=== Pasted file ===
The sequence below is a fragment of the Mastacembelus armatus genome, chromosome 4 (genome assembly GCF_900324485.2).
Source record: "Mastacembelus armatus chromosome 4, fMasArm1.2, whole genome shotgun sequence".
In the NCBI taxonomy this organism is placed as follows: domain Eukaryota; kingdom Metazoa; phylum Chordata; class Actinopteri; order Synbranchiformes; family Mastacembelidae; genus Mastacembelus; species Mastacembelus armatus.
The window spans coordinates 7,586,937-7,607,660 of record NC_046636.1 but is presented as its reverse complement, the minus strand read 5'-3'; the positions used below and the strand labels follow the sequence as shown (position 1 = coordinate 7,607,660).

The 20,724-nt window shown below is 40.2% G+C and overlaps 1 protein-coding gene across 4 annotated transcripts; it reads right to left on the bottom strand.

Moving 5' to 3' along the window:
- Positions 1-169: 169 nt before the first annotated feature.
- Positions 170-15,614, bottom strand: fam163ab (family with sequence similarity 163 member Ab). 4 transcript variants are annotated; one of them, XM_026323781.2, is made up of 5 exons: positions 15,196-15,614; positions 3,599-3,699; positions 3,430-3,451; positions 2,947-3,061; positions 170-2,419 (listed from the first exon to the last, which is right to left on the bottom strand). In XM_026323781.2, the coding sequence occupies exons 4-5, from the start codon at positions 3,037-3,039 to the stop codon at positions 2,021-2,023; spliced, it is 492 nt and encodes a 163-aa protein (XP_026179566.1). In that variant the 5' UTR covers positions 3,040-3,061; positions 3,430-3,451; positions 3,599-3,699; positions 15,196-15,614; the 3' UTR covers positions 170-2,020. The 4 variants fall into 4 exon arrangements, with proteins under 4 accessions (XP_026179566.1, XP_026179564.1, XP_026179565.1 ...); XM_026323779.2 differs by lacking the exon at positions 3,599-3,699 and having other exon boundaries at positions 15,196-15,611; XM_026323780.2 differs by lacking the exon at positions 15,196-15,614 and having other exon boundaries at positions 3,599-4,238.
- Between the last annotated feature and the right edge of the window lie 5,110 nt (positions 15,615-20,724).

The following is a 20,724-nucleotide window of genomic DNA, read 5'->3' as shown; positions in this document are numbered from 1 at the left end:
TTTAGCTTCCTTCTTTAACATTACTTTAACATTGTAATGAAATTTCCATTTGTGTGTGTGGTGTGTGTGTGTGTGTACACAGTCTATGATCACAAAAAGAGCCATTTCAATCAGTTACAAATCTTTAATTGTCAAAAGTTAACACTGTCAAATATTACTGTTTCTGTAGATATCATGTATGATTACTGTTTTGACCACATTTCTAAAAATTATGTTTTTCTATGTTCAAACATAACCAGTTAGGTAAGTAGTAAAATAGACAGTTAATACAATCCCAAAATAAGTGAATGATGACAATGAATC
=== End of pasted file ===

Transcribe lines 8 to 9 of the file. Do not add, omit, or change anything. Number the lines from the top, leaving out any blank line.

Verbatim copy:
- Positions 170-15,614, bottom strand: fam163ab (family with sequence similarity 163 member Ab). 4 transcript variants are annotated; one of them, XM_026323781.2, is made up of 5 exons: positions 15,196-15,614; positions 3,599-3,699; positions 3,430-3,451; positions 2,947-3,061; positions 170-2,419 (listed from the first exon to the last, which is right to left on the bottom strand). In XM_026323781.2, the coding sequence occupies exons 4-5, from the start codon at positions 3,037-3,039 to the stop codon at positions 2,021-2,023; spliced, it is 492 nt and encodes a 163-aa protein (XP_026179566.1). In that variant the 5' UTR covers positions 3,040-3,061; positions 3,430-3,451; positions 3,599-3,699; positions 15,196-15,614; the 3' UTR covers positions 170-2,020. The 4 variants fall into 4 exon arrangements, with proteins under 4 accessions (XP_026179566.1, XP_026179564.1, XP_026179565.1 ...); XM_026323779.2 differs by lacking the exon at positions 3,599-3,699 and having other exon boundaries at positions 15,196-15,611; XM_026323780.2 differs by lacking the exon at positions 15,196-15,614 and having other exon boundaries at positions 3,599-4,238.
- Between the last annotated feature and the right edge of the window lie 5,110 nt (positions 15,615-20,724).